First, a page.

Canadian federal election update : September 11Sep 11th, 2009 | By Counterweights Editors | Category: Ottawa Scene
It is still not altogether clear that there will actually be a Canadian federal election this fall. But two contradictory trends have developed over the past few days, as all who are still interested await the return of Parliament on Monday, September 14.
First, among those closest to the ground in Ottawa there appears to be a growing conviction that, whatever else may or may not be true, an election this fall is inevitable — and probably sooner than later. See, e.g.: “Bloc ‘convinced’ of fall election, prepares two-pronged ads on rival” ; “Campagne électorale — L’adversaire du Bloc aura deux têtes” ; “Opposition vows to force election” ; and “Opposition dancing to election tune.”
Second, two new opinion polls have confirmed that a quite decisive majority of Canadians are still saying they don’t want to have another federal election this fall. And Jeff Walker, a senior vice-president at the Harris-Decima polling firm, believes the results here are “a little bit different than the typical ‘I don’t want an election’ that we hear often.”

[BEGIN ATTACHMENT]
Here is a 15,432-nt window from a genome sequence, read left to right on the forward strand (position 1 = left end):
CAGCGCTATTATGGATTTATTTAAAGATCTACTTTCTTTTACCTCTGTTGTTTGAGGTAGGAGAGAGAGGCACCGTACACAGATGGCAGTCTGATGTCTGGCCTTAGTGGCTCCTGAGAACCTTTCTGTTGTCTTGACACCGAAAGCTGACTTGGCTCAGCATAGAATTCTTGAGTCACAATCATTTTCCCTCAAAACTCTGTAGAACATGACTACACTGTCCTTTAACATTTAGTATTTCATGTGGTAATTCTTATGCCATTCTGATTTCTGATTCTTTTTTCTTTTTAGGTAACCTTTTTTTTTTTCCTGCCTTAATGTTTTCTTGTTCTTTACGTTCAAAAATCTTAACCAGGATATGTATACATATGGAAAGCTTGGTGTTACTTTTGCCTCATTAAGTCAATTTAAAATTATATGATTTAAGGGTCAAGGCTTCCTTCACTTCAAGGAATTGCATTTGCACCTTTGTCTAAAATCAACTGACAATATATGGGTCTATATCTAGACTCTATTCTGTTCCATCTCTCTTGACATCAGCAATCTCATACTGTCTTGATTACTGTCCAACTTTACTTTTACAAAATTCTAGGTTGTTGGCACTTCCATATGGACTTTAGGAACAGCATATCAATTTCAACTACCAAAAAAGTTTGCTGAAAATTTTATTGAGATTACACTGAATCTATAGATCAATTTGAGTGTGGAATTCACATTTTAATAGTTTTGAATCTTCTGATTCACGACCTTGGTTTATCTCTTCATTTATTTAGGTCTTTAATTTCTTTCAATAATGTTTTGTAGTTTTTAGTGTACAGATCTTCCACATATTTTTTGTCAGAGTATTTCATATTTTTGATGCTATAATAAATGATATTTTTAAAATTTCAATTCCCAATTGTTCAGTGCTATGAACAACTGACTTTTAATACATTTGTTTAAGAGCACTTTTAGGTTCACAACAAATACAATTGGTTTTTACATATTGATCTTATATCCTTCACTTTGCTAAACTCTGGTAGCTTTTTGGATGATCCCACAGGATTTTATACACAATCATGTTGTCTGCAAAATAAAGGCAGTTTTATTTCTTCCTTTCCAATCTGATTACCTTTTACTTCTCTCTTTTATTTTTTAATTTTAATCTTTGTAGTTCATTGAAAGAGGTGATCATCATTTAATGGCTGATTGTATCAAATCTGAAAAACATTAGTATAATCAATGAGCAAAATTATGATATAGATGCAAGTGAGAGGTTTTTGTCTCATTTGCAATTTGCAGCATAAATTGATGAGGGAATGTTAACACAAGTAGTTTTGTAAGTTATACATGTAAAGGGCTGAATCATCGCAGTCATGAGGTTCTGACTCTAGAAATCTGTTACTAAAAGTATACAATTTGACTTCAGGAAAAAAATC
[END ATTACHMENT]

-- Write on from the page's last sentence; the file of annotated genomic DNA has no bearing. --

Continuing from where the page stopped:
As suggested earlier this week by the Strategic Counsel, the two latest polls also confirm that the Conservatives have moved a few points ahead of the Liberals, while still “remaining several points shy of what they would likely need to form a majority government.”
1. EKOS-CBC poll, September 2–8
Last week the weekly EKOS-CBC survey found the Conservatives and Liberals neck-and-neck. Canada-wide, for the period September 2–8, this survey now finds Conservatives 34.2%, Liberals 30.8%, New Democrats 14.8%, Green Party 10.1%, and Bloc Quebecois 10.0%. On election timing goes, EKOS also finds only 28% prefers this fall, while 72% “prefers sometime later.”